Social media has an incredible ability to drive traffic directly through content and indirectly, by way of improved SEO and search rankings, through social networking. Developing an overall blueprint to accomplish your goals requires both be tightly integrated. Social media and SEO go hand in hand.

No Engagement On Your Posts? Who Cares!

One of the challenges for small brands on social media is simply getting engagement.  We stress over writing and posting good content our readers want at the perfect time only to find it doesn’t get seen or worse – it does – and still there is no engagement! Rather than tell you why and how to get that engagement (I’ll save that for a later post), I’m going to throw this out there and tell you to:

Stop worrying about how many likes, comments, and shares you’re getting. You do NOT need engagement on your social media posts for your efforts to be successful.

For the record, your efforts should be focused on creating engagement but not seeing good levels of does not mean your efforts were worthless and social media as a failure as a result. I stress this point because it is possible, no matter what efforts you undertake, you may never actually get good levels of engagement.


Maybe it’s your product or service?

If you’re a fertility doctor, a divorce attorney or therapist, there’s a good chance not only won’t someone want to like or comment on your posts, they may not even want to like your page. The same may be true for lawyers, financial planners, and doctors. On the off-chance, someone they know will see that activity is enough of a reason to not engage.

Some just prefer to lurk.

Some people don’t like to comment. They may like the page and lurk on purpose. They want the information, not the conversation. They’re learning, researching and making a determination of what they need or want and if they’ll buy from you. Unless they have a specific question, you won’t likely hear from them until they’re ready to buy. Even then, contact is likely to be them emailing, calling or stopping by, not social engagement.


Stop stressing over post-level engagement

It isn’t necessary to drive sales

A  very compelling CTA in radio spot or print ad may get your customer’s attention and trigger that ‘buy response’ but by the time they get home or take few minutes to think about it, they can find all kinds of reasons not to buy. The moment passes and it’s forgotten.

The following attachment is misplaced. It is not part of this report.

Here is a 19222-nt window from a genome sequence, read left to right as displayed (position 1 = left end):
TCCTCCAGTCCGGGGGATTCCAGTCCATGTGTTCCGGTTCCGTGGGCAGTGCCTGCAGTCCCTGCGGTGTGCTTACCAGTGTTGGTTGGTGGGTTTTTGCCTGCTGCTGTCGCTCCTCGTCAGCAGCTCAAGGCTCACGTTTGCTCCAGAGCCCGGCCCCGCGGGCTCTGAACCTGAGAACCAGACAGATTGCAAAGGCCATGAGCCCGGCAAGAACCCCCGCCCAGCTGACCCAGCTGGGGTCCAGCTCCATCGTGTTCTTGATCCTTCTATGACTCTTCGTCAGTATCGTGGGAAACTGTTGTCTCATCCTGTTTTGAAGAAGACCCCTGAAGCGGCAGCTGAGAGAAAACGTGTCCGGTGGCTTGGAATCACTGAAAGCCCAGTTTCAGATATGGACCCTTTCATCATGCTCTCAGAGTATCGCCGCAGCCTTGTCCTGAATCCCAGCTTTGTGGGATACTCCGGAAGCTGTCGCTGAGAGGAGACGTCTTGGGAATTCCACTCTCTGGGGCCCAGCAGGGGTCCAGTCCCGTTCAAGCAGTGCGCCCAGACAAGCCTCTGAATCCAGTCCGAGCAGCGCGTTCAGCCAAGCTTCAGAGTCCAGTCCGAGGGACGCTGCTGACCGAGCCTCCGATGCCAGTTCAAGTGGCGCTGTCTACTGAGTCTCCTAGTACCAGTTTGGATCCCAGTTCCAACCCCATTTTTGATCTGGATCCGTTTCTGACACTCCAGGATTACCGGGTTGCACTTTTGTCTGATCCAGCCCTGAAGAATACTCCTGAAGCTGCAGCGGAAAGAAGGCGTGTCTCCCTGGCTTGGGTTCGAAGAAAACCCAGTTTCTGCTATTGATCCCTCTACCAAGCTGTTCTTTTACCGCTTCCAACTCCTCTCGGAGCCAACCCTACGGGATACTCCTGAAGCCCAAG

The big value for smaller brands using social media is the direct connection and interaction it enables. You can talk to your customer, ask questions and work to move them to action in real-time on a piece of content. This direct, immediate communication makes it much easier to work through customer objections.

But what if you don’t get the engagement? Those compelling CTAs in a radio or print ad still work. Not every customer will have or create obstacles. The same holds true for CTAs in social content. Even though social media’s value is predominantly its inbound capability, it still can be successful as an outbound tool. A post with a great CTA doesn’t need engagement to convert.

A word of advice here. Leveraging social media in this way over the long-term is not a good practice. What you may gain with this approach will be far less than otherwise possible using social media as a relationship tool. I am merely pointing out it’s possible for social media to generate revenue as an outbound tool when the inbound aspect isn’t working.


It isn’t necessary to drive website traffic

This is another area where engagement simply isn’t needed to convert. A great intro which makes the reader want to click throughOptimized link content for a Facebook post - title, meta description and featured image + source and Facebook Authorship and an optimized link (think visually appealing featured image a great meta description and title) is enough.

In fact, a post which doesn’t see a like or comment but drives traffic may result in even better engagement later. Once on your site, there is an opportunity to capture email or other lead generation information allowing you to provide more tailored content and to engage with a prospective client when you want, rather than waiting for them to take action.

Focusing on writing content which drives web traffic is a great tactic for those whose businesses, like those mentioned above, tend not to get post-level engagement.


It isn’t necessary to build relationships

How do you build relationships and connect with your audience if you’re getting limited or no engagement?

Limited: With the exception of Facebook (it’s not as easy but still possible – why you need to leverage your personal profile for business) you can see who liked or +1’d your content and privately or publicly thank them, even ask them a question to drive further interaction  They still may not reply with more than a like, but they are aware you noticed them and took the time to acknowledge them. That is a simple gesture which goes a long way.

None: Even with lurkers on your profiles, you can still create relationships.